ITTC Project

Development of Radar System for Accumulation Rate Measurements

Project Award Date: 09-01-1998


One of the major goals of NASAs Office of Earth Science Polar Program is to determine the mass balance of the Greenland and Antarctic ice sheets. Accumulation rate is a key variable in assessing the mass balance of an ice sheet. Currently, accumulation rate is determined from ice cores and pits. These data are sparse, and large uncertainties remain in existing accumulation-rate maps, which are derived from sparely distributed ice cores and pits. The aim of this project is to design, develop, and test a radar system for mapping shallow volcanic horizons that will help determine the accumulation rate over the Greenlands ice sheet.

The goal is to develop ultra-wideband radar for determining accumulation rate, as well as to design and to develop the radar system, by using the latest RF and digital technologies. Ultra-wideband radar would operate over the frequency range from 100 to 2000MHz, for imaging the top 200 to 300 meters of ice with high resolution that will use both echo amplitude and phase information. Finite-difference, time-domain techniques will be employed to determine optimum radar parameters by simulating the scattering response of the ice sheet due to radar sounding.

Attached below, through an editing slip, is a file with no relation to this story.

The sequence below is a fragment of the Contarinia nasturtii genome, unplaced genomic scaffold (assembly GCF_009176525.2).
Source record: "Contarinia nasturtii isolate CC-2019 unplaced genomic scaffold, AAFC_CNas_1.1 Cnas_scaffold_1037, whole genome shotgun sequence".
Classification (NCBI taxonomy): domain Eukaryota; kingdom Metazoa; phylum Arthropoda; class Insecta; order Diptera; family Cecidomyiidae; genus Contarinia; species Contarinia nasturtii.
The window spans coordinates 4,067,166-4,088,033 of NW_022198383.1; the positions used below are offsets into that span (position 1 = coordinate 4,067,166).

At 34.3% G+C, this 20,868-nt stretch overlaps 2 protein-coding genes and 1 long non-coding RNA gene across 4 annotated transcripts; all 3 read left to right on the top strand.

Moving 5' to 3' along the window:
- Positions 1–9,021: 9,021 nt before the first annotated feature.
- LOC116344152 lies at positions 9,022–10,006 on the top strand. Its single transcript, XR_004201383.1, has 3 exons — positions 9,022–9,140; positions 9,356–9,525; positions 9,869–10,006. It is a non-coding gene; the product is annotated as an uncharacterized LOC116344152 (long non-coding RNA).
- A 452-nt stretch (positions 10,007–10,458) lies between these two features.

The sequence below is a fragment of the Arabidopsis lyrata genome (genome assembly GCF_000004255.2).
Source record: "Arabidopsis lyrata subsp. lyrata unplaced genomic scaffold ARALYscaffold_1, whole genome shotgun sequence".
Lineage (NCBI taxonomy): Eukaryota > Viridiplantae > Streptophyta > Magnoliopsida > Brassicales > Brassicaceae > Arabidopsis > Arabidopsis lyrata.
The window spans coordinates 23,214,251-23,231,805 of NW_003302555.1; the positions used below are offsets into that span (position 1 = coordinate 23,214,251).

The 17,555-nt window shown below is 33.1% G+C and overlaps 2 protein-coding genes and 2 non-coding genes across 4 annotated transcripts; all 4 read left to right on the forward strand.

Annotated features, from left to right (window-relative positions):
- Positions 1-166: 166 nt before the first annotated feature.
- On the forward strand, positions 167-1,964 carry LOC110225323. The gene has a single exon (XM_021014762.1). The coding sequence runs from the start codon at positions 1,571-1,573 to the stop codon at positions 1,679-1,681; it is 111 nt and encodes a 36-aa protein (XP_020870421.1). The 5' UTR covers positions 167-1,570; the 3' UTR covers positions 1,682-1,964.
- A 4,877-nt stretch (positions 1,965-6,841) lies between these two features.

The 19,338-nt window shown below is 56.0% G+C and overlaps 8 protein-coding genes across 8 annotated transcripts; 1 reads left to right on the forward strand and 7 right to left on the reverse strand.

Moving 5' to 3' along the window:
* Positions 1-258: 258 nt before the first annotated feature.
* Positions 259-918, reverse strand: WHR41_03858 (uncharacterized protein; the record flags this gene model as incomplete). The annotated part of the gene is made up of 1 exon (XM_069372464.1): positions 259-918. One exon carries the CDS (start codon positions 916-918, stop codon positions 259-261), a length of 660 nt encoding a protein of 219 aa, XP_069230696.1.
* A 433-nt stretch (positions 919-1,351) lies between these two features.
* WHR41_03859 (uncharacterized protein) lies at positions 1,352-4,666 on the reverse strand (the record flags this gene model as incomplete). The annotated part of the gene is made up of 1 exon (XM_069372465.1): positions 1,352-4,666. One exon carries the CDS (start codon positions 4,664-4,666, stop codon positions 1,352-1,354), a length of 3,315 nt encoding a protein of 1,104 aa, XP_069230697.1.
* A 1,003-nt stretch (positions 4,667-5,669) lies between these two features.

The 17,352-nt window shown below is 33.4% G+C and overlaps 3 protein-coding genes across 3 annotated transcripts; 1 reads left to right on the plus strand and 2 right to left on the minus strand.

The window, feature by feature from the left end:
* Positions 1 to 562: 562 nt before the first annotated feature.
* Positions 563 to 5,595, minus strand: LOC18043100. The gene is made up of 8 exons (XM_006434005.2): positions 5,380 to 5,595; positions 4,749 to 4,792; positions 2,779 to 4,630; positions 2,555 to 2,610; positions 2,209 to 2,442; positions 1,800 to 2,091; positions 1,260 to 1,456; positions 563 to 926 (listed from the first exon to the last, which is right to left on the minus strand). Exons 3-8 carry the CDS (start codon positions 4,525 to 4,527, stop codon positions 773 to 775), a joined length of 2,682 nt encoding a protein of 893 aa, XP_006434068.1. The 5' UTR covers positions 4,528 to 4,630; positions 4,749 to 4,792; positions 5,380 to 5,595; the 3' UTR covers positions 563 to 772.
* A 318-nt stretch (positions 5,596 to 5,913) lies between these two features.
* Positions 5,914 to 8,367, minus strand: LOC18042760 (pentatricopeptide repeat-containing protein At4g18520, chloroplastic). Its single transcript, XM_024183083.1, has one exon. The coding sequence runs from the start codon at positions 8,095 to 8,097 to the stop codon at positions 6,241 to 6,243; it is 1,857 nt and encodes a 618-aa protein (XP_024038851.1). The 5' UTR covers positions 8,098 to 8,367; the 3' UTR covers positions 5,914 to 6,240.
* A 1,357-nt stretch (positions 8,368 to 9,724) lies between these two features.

To meet this goal, an ultra-wideband, frequency-modulated, continuous-wave radar system (FMCW) will be developed to map the volcanic layers in the ice. The radar system will operate over the frequency range from 170 to 2000 MHz for imaging the top 200 to 300 meters of ice with high resolution. In 1998 and 1999, shallow-radar sounding experiments took place at the North Greenland Ice Core Project site and the North Greenland Ice Core Project ice camp. Results revealed that volcanic layers were mapped down to 200m with high resolution.

The project's focus will turn to designing and developing a step-frequency radar system for airborne experiments. It will also test the new system, publish field results, and analyze data from those airborne experiments.


Faculty Investigator(s): Sivaprasad Gogineni (PI), Pannirselvam Kanagaratnam

Project Sponsors

Primary Sponsor(s): NASA

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